Laurel Irene McCauley Clayton

Date of Birth

February 27, 1950

Date of Death

November 16, 2009

City of Death

Santa Barbara

February 27th, 1950-November 16, 2009

Laurel spent the early part of her life in La Jolla, California where she was born on February 27th, 1950 to artist Patricia (nee Fawcett) and architect Charles McCauley. Together with her sister Kathleen, she grew up in a mid-century home designed and built by their father. After graduating from La Jolla High School in 1968, Laurel earned a B.A. in Art at the University of California, Irvine (UCI) and M.A. in Art at San Diego State University where she also held a teaching assistant position. During this period Laurel was active in the arts, contributing acrylic-on-canvas paintings and vitreous enamel-on-copper pictures and jewelry to numerous personal collections.

Laurel had a long and successful career as a graphic artist and designer working firstly in La Jolla, including at the Salk Institute for Biological Studies, before moving to San Francisco in 1981. Here she worked for widely recognized firms in the areas of urban, regional and environmental planning and landscape architecture. Through Bayleaf Graphics, her own business, she provided consulting services in graphic design from 1991 to 1999. Laurel was an active member of the San Francisco Museum of Modern Art, Sierra Club, and San Francisco SPCA.

Upon marrying in 1999, Laurel took up residency in Santa Barbara with her husband Christopher Clayton. It was here that she embarked on her second career: landscape painting. Laurel’s plein-air paintings (oil and pastel) appeared in numerous juried exhibitions and appeared on a number of announcements promoting shows. Laurel, a member of SCAPE (Southern California Artists Painting for the Environment), exhibited at the Palm Loft Gallery, annual ARTwalk at the Santa Barbara Museum of Natural History, and Gallery 113 of the Santa Barbara Arts Association. Laurel’s artistic talents were not restricted to the canvas: her exquisite sense of design manifested itself in both her home, garden, and orchid collection as well as her uniquely elegant style of dress. All represented a singular artistic vision.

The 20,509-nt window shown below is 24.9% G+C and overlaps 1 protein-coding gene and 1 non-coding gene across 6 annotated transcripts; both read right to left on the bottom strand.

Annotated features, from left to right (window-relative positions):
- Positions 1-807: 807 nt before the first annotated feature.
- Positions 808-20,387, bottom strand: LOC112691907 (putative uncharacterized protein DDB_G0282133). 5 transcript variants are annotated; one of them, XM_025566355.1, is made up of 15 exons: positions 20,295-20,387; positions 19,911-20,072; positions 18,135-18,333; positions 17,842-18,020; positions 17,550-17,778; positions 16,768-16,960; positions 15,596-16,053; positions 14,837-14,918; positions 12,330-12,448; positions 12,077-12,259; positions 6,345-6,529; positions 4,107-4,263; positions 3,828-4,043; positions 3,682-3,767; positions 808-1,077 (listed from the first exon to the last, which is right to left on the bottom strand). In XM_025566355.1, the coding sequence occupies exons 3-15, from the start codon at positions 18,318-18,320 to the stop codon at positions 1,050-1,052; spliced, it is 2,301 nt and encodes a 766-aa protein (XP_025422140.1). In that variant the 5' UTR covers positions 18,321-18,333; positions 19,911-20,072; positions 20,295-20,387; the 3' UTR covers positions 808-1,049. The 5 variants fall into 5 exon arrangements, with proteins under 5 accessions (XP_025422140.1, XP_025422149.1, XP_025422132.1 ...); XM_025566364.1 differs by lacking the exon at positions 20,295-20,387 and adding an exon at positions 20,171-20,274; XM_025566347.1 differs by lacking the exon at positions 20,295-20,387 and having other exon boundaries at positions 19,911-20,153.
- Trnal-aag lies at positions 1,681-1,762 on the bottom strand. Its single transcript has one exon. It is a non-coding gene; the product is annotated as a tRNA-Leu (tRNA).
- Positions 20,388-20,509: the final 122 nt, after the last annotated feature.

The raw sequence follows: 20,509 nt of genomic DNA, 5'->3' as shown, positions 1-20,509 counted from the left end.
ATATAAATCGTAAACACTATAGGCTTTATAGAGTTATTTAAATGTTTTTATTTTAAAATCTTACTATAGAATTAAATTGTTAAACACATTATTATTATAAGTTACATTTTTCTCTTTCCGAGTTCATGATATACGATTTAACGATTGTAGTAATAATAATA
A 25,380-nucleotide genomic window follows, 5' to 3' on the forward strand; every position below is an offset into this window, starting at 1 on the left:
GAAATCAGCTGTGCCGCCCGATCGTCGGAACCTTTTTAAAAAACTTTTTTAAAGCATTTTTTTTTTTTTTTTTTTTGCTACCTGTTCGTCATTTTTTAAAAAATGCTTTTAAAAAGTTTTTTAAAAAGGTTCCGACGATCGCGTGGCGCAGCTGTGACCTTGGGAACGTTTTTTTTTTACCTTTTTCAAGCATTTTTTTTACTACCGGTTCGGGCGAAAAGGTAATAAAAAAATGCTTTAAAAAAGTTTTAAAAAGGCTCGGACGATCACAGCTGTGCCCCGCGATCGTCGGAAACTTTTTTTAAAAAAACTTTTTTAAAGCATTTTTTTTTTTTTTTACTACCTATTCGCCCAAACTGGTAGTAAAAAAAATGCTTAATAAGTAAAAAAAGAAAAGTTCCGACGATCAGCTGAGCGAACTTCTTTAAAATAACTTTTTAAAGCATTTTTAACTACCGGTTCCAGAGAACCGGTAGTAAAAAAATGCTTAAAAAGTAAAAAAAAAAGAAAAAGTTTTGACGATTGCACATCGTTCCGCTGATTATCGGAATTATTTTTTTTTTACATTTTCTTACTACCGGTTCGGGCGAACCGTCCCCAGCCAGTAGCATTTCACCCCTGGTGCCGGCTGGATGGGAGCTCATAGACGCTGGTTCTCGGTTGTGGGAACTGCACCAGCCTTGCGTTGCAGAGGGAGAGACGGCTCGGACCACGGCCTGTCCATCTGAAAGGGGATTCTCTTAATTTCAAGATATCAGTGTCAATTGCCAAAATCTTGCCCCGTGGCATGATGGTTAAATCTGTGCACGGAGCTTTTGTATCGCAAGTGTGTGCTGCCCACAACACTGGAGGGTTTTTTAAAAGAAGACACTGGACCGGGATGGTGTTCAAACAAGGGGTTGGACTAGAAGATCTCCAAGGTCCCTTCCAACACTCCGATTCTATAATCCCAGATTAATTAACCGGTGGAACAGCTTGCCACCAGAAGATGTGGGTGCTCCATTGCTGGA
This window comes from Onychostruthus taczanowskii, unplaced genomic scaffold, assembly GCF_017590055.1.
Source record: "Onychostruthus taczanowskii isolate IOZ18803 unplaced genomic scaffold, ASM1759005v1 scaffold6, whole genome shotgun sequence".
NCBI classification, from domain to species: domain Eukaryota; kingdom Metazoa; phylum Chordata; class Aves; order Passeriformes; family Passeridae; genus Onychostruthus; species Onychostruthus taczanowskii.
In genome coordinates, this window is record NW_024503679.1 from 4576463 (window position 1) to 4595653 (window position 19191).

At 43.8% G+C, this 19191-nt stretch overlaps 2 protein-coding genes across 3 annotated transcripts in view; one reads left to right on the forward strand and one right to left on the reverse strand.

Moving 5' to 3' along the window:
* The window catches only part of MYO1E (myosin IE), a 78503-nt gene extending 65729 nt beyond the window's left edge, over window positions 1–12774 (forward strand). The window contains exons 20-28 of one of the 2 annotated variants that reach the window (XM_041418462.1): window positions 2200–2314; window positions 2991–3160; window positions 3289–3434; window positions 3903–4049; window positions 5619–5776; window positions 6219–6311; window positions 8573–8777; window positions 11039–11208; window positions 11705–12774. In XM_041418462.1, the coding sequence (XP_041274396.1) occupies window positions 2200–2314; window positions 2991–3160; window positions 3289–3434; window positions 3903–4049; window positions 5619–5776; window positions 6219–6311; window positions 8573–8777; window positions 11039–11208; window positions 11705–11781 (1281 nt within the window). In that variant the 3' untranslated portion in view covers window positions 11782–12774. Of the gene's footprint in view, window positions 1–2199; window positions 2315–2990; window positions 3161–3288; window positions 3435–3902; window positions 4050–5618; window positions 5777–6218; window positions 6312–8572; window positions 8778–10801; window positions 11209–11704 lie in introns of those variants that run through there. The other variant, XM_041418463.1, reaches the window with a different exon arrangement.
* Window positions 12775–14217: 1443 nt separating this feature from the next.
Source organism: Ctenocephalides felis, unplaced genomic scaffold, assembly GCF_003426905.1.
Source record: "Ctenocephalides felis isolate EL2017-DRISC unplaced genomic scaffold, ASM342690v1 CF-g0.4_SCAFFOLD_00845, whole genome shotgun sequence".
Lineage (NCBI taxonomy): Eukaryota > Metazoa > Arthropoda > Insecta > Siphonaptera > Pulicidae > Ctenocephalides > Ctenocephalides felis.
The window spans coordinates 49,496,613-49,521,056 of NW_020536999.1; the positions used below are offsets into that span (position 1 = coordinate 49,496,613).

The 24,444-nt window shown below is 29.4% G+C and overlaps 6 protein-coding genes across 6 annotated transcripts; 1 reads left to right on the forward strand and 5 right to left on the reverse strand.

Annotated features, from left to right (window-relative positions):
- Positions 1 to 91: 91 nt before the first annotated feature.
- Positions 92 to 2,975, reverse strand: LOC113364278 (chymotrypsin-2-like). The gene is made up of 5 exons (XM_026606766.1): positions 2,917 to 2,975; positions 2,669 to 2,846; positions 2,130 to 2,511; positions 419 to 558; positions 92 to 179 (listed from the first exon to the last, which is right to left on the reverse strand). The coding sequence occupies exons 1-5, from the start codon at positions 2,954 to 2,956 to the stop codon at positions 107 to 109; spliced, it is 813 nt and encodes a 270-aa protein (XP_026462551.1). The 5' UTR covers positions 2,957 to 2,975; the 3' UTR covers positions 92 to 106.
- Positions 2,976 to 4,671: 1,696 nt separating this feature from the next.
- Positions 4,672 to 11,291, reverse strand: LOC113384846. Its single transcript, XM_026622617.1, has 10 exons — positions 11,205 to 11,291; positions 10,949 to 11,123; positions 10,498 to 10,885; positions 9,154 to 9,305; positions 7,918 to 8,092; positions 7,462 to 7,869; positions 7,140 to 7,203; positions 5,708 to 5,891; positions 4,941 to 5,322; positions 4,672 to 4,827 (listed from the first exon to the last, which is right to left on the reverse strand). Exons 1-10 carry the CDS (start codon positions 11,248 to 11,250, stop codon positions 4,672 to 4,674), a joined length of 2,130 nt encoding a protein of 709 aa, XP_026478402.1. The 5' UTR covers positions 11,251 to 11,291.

Laurel’s love of travel and bicycling began with a summer bicycle trip to Europe with friends in 1967. Laurel picked up her prized Rene Herse bicycle in Paris, along with its personalized name emblem, and set off on the first of what would become many travel adventures. Travel was one of Laurel’s enduring passions. Following her graduation from UCI she spent 5 months roving Europe, from Greece to Scotland and places in between: visiting art museums and places of beauty. She travelled in the Caribbean, Tahiti, Australia, France, Italy, Spain, and Morocco.

Born and brought up in La Jolla, it was difficult not to absorb and exude “California Girl” traits: a tall graceful presence crowned by a mane of wavy strawberry blonde hair; and love of the ocean and the treasures it contains. Laurel would swim and snorkel for hours on end, whether at the La Jolla Cove, Great Barrier Reef of Australia, Caribbean, Tahiti, or the islands of Hawaii. Her favorite place became, through repeated visits, the North Shore of Kauai with its Makua (Tunnels) and Ke’e beaches. Here Laurel swam with turtles and an assortment of colorful reef fish and painted the beauty she saw around her.

Laurel is survived by her husband, Christopher; her sister Kathleen Laurain, brother-in-law Robert and nieces Thia and Mian of Santa Barbara; her step-mother Alice McCauley of La Jolla; sister-in-law Madelene Clayton and niece Katherine Winterton of England; Aunt Beverly (nee Fawcett) and Uncle Jim Barnes of Arizona; and a group of loving cousins and circle of devoted friends. In lieu of flowers, Laurel would have appreciated donations to any of the following organizations that she supported: Environmental Defense Fund; Girls Inc.; Greenpeace; People for the Ethical Treatment of Animals; Planned Parenthood; and Sierra Club.

Laurel created beauty in whatever she did and, equally important, shared it generously with whomever she met. Laurel enriched the lives of many with her consideration, caring, and beauty. Her nobility of character, gentle humor, and devotion to family and friends will be greatly missed. This place is better for her having graced it with her presence. We love you.

There will be a celebration of Laurel’s life in the Spring of 2010. Should you like to express any thoughts and memories of Laurel and receive information concerning the celebration, please feel free to email


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